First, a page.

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Codorníu reveals plans to move HQ from Catalonia to Rioja

Published:  17 October, 2017

Spanish wine and cava giant Codorníu has announced it is moving its holding company’s headquarters from Catalonia to Rioja over the "uncertainty" surrounding the political conflict between Spain and Catalonia.  

Codorníu, based in Barcelona, said in a statement it had made the decision to move Unideco - its holding company, out of Catalonia in order to "guarantee the interests of its clients and employees in light of the political and legal uncertainty in Catalonia”.

Codorníu’s move follows the announcement by Freixenet earlier this month that it too was considering moving its HQ out of Catalonia.

On October 6th this year, the Spanish government approved legislation to fast-track the move of corporate HQ's out of Catalonia, by doing away with a legal requirement for shareholders to vote on such matters. Between them, the two companies account for about 80% of the 240 million bottles of cava made in Spain.

Other smaller wine and cava companies have said they will stay in Catalonia, with some having voiced support for independence.

However, the Catalan government’s moves towards the establishment of an independent republic within the EU have come under pressure, with numerous large companies and banks moving their headquarters out of the region in recent weeks.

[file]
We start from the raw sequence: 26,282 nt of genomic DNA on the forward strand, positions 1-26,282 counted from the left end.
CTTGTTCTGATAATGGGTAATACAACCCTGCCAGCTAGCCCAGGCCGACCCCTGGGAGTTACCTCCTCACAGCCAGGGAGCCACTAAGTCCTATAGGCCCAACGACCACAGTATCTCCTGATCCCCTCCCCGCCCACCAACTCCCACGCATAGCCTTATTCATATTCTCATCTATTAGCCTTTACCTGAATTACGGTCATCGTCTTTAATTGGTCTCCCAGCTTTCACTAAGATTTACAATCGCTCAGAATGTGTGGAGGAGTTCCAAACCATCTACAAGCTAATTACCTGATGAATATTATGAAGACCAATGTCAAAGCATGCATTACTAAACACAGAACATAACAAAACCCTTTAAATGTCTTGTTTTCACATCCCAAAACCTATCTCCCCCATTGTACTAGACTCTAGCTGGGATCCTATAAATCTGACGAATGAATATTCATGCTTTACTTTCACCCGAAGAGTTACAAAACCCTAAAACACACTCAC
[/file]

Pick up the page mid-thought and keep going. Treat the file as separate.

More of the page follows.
Speaking to Harpers, a Codorníu spokesman denied the decision to move its HQ had been made for political reasons.

“We do not do politics, we sell wine and this is about providing legal certainty for our company and employees,” he said.

Codorníu confirmed that employees, offices and Codorniu’s structural operations in Catalonia would remain unchanged in the region.

Codorniu’s decision comes after the Spanish government said yesterday that it had given the Catalan government until Thursday to renounce its quest to create the Republic of Catalonia, or it would suspend Catalonia’s home rule and aim to call regional elections.

The threat follows the call by Catalonia’s government on Monday for dialogue without conditions with the Spanish government.

The Spanish government, however, has said it would only dialogue with the Catalan government if it renounces its claim to independence.

Codorniu’s move comes amid growing threats of a boycott against Catalan products from other parts of Spain, which first emerged in the run-up to the Catalan government’s independence referendum held 1 October this year.

Some Catalan wine producers have in the past said they benefitted from a previous boycott in 2005 against Catalan products, which forced them to increase exports out of Spain.

Established in 1551, Codorniu has vineyards in Spain, Argentina and California and in Rioja it operates under its majority-owned subsidiary Bodegas Bilbainas.